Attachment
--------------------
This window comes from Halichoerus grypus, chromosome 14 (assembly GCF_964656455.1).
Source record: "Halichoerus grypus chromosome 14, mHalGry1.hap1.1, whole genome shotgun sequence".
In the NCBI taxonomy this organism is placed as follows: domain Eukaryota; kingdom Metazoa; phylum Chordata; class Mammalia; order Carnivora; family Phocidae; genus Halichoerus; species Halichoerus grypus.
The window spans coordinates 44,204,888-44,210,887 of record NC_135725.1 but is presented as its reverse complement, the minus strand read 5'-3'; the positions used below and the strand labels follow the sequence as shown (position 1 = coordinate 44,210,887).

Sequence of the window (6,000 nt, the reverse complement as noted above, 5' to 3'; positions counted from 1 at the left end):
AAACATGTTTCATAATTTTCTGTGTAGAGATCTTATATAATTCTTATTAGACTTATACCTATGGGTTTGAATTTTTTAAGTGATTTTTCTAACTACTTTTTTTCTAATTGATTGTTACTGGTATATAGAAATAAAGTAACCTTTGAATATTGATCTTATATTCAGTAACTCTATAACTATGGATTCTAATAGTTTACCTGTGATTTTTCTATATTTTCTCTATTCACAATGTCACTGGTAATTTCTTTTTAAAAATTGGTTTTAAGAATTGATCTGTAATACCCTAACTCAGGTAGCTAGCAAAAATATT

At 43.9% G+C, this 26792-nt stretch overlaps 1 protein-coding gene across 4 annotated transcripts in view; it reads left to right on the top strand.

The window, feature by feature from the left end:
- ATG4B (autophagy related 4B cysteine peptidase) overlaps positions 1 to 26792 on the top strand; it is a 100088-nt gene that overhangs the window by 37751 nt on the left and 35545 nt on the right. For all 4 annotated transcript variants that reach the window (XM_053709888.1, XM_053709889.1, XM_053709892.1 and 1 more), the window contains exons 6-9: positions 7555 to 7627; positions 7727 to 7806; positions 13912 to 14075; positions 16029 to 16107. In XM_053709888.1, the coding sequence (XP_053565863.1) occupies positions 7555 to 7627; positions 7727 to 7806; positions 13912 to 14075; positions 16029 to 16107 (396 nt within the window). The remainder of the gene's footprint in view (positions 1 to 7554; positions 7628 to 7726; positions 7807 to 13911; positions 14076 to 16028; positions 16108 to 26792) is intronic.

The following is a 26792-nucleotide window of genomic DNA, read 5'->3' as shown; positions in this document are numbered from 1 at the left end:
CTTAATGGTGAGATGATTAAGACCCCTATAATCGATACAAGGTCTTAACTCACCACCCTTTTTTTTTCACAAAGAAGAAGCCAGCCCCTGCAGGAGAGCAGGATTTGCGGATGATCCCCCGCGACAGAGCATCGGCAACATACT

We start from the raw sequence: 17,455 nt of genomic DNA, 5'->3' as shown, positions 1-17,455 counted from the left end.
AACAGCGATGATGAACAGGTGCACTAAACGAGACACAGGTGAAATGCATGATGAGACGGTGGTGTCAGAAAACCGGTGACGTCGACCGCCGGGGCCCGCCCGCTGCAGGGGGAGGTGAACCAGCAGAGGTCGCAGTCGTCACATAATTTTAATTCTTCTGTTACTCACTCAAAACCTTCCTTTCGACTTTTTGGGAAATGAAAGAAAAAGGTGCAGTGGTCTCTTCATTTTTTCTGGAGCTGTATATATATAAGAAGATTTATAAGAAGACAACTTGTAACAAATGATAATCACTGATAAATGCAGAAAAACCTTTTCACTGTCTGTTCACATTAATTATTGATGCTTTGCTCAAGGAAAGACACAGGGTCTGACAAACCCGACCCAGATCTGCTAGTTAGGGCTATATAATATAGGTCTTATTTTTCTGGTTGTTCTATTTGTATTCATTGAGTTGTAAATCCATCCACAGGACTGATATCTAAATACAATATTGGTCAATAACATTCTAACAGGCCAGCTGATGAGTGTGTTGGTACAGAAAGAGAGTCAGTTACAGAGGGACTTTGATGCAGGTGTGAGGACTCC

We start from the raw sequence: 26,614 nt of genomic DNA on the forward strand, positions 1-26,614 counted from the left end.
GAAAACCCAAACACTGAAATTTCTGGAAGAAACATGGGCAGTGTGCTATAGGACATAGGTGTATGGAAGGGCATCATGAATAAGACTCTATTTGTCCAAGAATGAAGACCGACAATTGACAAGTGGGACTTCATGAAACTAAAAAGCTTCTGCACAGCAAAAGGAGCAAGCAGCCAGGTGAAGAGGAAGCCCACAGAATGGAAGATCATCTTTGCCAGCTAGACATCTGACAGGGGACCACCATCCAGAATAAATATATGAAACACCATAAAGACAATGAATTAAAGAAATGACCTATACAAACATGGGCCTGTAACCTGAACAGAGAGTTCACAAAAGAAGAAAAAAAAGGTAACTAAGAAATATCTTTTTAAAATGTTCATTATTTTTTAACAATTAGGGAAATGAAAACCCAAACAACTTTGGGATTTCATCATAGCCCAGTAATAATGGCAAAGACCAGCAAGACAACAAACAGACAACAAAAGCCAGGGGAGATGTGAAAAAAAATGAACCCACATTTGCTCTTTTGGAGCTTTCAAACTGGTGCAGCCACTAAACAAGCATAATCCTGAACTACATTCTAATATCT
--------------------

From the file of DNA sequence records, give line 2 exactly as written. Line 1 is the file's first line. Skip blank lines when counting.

Source record: "Halichoerus grypus chromosome 14, mHalGry1.hap1.1, whole genome shotgun sequence".